This is one dark film. Which may explain why it failed at the box office. In Collateral Damage, Arnold Schwarzenegger stars as Gordy Brewer, a Los Angeles firefighter who loses his wife and son in a terrorist attack. Firefighter, terrorism, innocent victims. Considering this movie was released in February of 2002, only weeks after ground zero in Manhattan stopped smoking, there is a strong possibility the film’s subject matter kept people away. Not only was terrorism a touchy subject back then, the 9/11 attacks were not completely over yet. Not as long as they were still clearing debris. That’s some bad timing. But it could have been worse. The original release date for this film was less than a month after the attacks. I wish I could say I was sympathetic to the plight of the filmmakers and everyone else involved in this project, but tough shit. A film flailing at the box office was the least of the country’s concerns back then.
As for the film, if a viewer isn’t offended by a tale featuring an everyday, mythological superhero American, and a fair amount of jingoism crossed with benevolent guilt, then this movie isn’t all that bad. This was the second to last film before Arnold retired from starring roles to run California, and like the last two before it, The 6th Day and End of Days, Arnold was not essential for the lead. That is, I can picture any one of this latter days trilogy having a different star. Tom Cruise could have fit right in as Gordy Brewer in this movie. Denzel Washington could have worked well in The 6th Day (don’t think for a second he wouldn’t have taken the job). Bruce Willis could have rocked End of Days. My point is, Arnold was no longer finding roles where the audience could point to it as a true Schwarzenegger movie. But, while the opportunity for him to shine seemed to be past, he could still carry a movie, as he did here.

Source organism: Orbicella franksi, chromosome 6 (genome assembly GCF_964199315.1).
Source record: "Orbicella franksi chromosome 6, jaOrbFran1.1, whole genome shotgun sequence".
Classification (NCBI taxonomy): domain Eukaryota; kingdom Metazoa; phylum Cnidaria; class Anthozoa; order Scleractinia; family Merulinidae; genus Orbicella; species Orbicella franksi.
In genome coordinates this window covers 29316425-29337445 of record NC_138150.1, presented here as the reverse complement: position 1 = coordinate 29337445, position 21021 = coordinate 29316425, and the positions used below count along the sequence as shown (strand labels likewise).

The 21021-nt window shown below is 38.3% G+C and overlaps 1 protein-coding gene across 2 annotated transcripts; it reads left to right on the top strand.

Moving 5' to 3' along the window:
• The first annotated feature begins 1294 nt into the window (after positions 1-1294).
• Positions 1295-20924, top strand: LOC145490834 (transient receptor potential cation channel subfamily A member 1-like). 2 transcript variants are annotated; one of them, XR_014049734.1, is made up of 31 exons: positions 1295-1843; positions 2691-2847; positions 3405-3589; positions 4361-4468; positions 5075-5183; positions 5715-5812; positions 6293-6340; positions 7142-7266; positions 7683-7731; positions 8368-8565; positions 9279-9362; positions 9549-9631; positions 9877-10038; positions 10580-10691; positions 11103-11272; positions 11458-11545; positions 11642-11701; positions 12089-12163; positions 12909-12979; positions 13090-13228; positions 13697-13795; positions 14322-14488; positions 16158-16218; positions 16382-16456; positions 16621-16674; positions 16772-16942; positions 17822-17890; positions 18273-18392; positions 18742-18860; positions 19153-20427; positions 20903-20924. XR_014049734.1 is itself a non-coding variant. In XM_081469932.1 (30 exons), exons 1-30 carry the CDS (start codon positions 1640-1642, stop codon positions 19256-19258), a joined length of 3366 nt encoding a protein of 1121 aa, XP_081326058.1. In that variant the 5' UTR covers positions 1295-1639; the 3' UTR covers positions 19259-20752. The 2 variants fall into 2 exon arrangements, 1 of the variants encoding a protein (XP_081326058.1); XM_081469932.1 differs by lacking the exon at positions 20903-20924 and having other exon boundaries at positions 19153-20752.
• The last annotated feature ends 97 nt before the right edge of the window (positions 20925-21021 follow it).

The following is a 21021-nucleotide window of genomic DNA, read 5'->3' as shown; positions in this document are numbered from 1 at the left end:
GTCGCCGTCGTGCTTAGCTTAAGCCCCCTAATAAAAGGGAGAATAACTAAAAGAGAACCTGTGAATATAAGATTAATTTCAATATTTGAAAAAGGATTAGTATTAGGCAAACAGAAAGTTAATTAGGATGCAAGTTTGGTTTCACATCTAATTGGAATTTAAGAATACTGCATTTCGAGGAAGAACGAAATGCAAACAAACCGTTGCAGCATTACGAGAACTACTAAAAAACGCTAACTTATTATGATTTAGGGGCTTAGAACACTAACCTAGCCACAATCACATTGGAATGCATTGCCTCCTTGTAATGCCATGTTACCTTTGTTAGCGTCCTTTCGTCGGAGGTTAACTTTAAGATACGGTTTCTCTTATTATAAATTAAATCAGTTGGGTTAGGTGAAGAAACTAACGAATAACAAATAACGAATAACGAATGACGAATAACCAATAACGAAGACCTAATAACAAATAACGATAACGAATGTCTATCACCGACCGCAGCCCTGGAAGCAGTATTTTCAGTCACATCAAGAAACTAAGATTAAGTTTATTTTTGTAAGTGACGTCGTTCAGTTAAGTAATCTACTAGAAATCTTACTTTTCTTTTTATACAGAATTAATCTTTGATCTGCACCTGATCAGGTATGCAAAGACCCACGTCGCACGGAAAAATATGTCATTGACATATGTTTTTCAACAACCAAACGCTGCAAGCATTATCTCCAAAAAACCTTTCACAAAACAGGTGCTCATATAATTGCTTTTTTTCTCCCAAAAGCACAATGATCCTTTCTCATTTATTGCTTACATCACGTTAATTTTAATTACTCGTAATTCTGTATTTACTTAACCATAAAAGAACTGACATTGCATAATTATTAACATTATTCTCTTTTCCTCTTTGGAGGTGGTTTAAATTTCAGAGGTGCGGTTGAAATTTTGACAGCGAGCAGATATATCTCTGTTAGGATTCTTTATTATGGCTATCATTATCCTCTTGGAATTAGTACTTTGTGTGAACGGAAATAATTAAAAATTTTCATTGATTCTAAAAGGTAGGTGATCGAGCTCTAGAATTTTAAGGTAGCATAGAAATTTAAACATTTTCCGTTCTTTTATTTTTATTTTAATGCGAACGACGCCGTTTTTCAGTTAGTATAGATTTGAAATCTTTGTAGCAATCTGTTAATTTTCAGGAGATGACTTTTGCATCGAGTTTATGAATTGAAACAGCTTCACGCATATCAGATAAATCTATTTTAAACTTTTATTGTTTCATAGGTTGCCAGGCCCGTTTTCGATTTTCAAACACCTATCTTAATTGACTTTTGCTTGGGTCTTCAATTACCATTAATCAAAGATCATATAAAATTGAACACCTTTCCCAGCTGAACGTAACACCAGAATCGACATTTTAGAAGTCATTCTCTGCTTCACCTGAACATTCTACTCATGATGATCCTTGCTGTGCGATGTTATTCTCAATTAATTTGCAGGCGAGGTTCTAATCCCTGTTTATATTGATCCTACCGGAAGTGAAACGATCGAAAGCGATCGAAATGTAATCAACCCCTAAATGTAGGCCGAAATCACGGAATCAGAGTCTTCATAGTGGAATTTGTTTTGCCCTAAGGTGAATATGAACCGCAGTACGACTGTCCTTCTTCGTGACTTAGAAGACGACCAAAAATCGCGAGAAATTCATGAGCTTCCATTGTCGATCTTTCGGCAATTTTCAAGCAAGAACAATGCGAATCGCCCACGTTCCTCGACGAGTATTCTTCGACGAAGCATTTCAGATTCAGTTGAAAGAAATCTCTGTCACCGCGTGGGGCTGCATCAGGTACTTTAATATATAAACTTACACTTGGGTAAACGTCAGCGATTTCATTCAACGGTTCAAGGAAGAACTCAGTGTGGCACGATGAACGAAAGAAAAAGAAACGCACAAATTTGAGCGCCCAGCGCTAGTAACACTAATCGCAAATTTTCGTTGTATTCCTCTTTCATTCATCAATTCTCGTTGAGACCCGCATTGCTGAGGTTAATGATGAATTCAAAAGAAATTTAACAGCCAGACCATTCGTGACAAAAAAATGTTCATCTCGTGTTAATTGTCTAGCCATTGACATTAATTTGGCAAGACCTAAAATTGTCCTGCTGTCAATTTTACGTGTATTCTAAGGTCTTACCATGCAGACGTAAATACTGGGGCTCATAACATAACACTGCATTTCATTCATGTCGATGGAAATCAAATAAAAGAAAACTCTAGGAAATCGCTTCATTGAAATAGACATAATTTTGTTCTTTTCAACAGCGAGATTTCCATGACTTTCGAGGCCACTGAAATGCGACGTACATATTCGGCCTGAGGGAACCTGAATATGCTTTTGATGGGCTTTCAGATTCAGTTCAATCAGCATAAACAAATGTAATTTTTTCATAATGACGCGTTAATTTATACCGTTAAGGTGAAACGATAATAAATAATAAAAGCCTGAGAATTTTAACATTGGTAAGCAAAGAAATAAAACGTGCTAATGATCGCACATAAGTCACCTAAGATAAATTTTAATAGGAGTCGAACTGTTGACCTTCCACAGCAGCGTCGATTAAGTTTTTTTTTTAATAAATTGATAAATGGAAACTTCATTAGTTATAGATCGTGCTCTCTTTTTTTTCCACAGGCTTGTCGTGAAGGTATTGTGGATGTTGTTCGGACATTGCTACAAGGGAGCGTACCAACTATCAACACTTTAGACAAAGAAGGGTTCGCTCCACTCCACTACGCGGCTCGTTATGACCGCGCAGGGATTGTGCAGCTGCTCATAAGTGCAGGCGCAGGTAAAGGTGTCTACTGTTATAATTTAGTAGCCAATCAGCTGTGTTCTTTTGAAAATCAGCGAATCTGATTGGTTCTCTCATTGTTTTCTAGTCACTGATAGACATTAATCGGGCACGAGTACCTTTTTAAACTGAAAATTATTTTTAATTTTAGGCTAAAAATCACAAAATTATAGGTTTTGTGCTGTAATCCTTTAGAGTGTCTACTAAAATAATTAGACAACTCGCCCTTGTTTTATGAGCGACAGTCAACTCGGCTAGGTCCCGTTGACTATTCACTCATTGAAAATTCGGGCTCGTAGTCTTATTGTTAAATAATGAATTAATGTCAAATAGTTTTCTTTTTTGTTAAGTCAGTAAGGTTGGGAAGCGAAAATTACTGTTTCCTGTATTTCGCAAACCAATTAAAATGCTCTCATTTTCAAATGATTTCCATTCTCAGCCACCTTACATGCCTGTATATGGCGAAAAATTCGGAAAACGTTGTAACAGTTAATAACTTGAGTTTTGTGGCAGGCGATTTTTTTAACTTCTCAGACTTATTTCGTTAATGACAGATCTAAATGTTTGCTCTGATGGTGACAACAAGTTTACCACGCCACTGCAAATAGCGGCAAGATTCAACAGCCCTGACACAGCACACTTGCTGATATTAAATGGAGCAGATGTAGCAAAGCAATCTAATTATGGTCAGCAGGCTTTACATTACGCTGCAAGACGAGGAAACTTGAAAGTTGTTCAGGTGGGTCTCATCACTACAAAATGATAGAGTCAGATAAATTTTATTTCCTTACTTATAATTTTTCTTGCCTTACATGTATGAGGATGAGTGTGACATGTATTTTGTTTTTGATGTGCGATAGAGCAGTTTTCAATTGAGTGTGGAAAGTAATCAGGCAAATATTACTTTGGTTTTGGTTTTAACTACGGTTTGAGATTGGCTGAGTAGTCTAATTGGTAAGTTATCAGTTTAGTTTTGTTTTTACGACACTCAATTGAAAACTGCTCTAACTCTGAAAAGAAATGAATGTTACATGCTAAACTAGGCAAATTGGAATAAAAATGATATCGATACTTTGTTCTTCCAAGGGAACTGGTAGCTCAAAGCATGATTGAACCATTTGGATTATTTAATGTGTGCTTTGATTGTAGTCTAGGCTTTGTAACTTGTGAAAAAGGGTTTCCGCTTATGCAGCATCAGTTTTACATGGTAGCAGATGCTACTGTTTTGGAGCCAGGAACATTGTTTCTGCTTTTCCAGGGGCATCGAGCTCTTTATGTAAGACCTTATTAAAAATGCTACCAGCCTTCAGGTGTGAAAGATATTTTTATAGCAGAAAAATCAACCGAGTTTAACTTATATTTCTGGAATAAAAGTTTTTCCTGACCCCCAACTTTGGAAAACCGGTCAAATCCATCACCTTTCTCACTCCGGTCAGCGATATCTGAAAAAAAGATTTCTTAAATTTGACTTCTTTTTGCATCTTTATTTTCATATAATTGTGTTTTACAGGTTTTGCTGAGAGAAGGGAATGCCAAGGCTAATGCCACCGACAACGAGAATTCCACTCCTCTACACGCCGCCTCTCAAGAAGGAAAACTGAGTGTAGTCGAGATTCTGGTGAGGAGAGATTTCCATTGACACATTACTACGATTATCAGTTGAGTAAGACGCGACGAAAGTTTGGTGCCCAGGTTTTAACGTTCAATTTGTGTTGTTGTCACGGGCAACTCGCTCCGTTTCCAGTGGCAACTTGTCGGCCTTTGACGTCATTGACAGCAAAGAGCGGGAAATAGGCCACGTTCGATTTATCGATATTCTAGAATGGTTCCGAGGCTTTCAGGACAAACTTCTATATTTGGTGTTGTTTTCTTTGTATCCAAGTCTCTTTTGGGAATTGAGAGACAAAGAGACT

Understandably, Gordy’s life has been ruined by the loss of his family. His grief, plus some intel gathered from some pretty lax FBI agents, leads him to head to the terrorist mastermind’s homeland in search of the wretch. That homeland...not in the Middle East, as one might expect. The bad guy is this one is a Colombian rebel by the name of Claudio Perrini (Cliff Curtis). After the attack in Los Angeles, Perrini has fled back home to the jungle, but Gordy is hot on his tail. Gordy’s plan? Infiltrate the rebel-held area of Colombia, find Perrini, exact revenge. If only everything in life could be so simple. But, Gordy isn’t the only person in town looking for Perrini. He’s being dogged by the CIA, led by the shady Peter Brandt (Elias Koteas). Is Brandt a good guy? Is he a bad guy? It’s hard to tell, but for a CIA agent working in Colombia, he has a strange aversion to the cocaine trade.
By this point in the movie, onscreen events swing back and forth from thriller to action and back again. It’s a subtle distinction, but one which studied viewers will be able to spot. And it makes sense, too. Director Andrew Davis had a pedigree in both action and thriller by the time he made this movie, having directed The Fugitive, and not one, but two Steven Seagal films.
This movie isn’t a seminal piece of work from Davis, but it was never going to be, not with a plot so silly and unrealistic. He did his job, though. The movie never gets bogged down in sentimentality, overbearing emotion, or slow pace. It’s filmmaking 101; never all that satisfying, but never enough to make a viewer stop watching. In the end, then, maybe it wasn’t the subject matter that kept people from flocking to see this movie. Maybe it was because, while not being a bad movie, Collateral Damage, like the two Arnold films before it, is just another anonymous film awash in a sea of Hollywood mediocrity.